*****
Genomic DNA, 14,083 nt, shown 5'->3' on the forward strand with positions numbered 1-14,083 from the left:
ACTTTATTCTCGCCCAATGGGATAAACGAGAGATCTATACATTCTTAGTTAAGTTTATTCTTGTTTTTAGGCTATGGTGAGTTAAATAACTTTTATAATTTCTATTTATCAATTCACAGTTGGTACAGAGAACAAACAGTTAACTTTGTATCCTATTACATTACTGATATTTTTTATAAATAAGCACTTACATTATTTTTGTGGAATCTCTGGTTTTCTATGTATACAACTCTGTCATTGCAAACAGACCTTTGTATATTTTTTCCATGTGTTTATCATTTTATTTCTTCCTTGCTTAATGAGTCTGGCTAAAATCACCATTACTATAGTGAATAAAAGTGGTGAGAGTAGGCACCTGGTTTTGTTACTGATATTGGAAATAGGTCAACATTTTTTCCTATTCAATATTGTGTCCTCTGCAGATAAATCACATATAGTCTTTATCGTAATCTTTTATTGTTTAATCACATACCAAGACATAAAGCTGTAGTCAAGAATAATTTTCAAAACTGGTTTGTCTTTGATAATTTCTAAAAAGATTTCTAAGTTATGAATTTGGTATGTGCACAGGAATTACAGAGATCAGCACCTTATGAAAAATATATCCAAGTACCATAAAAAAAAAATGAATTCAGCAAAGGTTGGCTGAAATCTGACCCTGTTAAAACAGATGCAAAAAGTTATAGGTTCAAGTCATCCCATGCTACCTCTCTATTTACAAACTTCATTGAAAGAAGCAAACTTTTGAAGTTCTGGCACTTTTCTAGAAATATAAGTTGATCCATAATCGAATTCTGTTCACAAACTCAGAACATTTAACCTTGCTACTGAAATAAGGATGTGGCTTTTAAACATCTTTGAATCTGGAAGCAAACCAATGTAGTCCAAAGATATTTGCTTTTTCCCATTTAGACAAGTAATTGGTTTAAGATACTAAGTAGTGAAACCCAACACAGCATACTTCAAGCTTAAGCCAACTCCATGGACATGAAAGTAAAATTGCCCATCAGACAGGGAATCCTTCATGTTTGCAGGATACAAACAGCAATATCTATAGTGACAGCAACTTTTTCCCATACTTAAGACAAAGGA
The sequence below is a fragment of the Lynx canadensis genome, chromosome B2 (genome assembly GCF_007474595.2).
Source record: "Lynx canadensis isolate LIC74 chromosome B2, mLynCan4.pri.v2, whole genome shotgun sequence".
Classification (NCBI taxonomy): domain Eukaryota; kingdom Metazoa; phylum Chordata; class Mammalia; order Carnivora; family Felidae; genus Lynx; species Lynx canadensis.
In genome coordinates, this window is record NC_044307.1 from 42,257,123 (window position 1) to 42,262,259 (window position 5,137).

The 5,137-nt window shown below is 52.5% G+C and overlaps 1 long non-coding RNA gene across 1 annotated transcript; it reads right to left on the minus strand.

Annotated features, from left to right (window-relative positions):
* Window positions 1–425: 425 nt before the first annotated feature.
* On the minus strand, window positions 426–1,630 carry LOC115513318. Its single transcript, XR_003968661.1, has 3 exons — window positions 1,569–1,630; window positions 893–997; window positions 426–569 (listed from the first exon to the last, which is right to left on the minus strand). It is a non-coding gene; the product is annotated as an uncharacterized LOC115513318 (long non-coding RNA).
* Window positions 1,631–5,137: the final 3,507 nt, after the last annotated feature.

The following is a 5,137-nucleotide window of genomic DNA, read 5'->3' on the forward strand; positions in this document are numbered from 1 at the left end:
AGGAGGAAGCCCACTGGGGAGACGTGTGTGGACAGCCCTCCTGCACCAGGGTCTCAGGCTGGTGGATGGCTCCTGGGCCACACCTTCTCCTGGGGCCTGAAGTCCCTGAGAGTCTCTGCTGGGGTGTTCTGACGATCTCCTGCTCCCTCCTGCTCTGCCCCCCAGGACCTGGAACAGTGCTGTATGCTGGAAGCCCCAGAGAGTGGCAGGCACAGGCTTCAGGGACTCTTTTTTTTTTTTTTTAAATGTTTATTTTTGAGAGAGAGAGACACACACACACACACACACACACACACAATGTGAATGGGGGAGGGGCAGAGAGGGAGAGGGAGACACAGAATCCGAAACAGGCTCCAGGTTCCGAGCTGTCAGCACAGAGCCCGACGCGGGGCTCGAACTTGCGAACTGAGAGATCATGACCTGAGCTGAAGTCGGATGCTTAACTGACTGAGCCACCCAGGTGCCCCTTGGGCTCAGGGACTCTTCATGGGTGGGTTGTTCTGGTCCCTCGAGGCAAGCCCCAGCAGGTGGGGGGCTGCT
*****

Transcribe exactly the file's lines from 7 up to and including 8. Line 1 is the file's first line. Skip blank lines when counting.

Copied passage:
The 5,137-nt window shown below is 52.5% G+C and overlaps 1 long non-coding RNA gene across 1 annotated transcript; it reads right to left on the minus strand.

Annotated features, from left to right (window-relative positions):